The makers have poured their thoughts and soul into creating an interesting character like Solvej, who is full of contradictions and vulnerabilities. According to Blicher, the characters are inspired by the environment she was raised in. Solvej’s character is a fusion of memories from a man in her neighbourhood who sold prescription medicine to fund annual trips with his sick wife, and a former beauty queen who used to engage in solitary conversations. Kate was conceived out of Blicher’s imagination as she pondered what might have occurred in their lives had these people met someone like her.  

As Kate offers to help Solvej with her daily activities, she gets to peek into the secretive duality of Solvej’s life. She is fascinated by the postcards of different countries stuck on the refrigerator and asks if she has been to these places to which Solvej replies, “You don’t want to get stuck here in Viborg, that would be sad.”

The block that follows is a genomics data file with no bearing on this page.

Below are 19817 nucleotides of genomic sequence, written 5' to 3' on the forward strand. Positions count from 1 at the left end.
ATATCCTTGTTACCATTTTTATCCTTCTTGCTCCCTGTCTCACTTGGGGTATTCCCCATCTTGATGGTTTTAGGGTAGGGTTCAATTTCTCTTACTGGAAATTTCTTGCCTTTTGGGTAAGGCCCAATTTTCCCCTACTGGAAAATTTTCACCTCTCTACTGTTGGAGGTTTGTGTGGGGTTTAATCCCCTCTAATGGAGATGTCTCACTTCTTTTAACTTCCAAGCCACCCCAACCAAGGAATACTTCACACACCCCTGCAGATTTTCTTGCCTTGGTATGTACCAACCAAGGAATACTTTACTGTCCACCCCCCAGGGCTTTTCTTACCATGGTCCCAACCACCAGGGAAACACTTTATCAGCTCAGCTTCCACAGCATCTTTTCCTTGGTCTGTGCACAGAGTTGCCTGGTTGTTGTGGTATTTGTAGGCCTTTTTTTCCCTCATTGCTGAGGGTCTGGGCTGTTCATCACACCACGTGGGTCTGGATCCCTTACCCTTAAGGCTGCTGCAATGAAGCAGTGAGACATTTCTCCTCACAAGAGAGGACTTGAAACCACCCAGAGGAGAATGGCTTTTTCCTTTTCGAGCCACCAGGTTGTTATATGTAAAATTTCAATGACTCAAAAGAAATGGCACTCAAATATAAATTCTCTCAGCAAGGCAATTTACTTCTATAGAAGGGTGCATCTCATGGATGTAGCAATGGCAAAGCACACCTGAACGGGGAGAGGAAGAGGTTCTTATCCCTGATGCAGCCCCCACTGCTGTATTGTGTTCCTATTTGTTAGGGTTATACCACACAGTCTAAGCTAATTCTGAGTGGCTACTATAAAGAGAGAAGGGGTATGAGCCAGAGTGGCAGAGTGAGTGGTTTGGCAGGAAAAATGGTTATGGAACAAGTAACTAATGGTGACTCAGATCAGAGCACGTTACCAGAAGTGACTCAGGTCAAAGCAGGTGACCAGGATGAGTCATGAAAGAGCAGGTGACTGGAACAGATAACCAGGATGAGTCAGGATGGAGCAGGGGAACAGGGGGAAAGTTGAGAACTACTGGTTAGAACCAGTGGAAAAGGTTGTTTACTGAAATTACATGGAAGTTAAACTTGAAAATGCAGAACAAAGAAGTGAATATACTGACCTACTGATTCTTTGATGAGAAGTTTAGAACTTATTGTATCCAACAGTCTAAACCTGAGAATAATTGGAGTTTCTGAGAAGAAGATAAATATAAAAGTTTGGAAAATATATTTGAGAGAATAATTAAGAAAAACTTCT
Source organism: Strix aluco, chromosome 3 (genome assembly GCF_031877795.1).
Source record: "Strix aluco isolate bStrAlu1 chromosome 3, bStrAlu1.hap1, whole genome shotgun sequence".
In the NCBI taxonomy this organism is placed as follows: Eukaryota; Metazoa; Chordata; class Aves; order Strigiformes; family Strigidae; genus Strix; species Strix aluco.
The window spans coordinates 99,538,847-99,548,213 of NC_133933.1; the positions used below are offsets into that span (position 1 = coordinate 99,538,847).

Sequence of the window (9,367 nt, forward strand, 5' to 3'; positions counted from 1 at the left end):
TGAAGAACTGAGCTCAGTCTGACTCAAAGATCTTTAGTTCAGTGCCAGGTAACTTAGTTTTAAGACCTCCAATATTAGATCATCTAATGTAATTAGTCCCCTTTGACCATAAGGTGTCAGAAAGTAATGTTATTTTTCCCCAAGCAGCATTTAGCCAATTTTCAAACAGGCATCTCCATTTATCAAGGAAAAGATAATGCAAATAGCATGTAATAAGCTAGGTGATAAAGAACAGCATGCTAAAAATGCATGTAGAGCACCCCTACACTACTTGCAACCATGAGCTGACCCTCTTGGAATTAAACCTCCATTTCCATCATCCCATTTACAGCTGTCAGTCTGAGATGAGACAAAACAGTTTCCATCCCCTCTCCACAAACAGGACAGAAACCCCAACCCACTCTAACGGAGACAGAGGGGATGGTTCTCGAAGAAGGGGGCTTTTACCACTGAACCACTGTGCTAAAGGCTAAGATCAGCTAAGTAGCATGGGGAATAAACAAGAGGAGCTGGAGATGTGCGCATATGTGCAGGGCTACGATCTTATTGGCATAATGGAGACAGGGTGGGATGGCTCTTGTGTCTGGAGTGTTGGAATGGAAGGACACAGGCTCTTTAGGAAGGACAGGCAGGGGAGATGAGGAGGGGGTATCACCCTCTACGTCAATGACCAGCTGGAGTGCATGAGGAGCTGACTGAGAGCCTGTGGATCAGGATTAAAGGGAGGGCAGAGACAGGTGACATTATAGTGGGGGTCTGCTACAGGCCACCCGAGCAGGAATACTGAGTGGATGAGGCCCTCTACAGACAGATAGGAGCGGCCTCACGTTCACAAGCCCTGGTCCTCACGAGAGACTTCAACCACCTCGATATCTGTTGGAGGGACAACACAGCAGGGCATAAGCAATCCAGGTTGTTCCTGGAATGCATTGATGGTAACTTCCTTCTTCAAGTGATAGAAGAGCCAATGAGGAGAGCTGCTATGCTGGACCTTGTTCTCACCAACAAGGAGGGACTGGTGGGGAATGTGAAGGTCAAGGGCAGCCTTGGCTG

What adds charm to this film is the subtle humour in the writing of Marianne Blicher and Rasmus Birch. The awkward chemistry between Kate and Solvej is so palpable and funny, making them a comical or amusing duo to watch. The film has many moments where nothing happens and the narrative only follows Solvej as she navigates her life in her small apartment or converses with her dog, Poul Reichhardt, named after a 70s actor. But these scenes aren’t dull or boring as the makers are able to exude humour, even through visuals and sound. Through the delicate music of bells, vibraphone and accordion, we can almost sense how time moves sluggishly in the mundane, lonely life of Solvej. Furthermore, the film follows a classic four-act structure, characterised by two turning points: Solvej’s encounter with the burglar and when Kate runs away from home to find her father. 

A fairy tale in the ghetto

Miss Viborg
Miss Viborg

In an interview for Cineuropa, Blicher had said that she wanted to make the film look like a fairy tale in the ghetto, and her visuals perfectly convey these emotions. From Solvej’s striking blue eyeshadows in the opening to infusing the bright colours in her apartment and attire, the art directors have cleverly played with the aesthetics to reflect Solvej’s pageantry background and her yearning for her happier, youthful days. The story’s setting, summer, offers a feeling of lightness and matches the lighthearted mood of the film. The deliberate use of light colours visually represents hope and the positive spirit that defines Solvej’s character.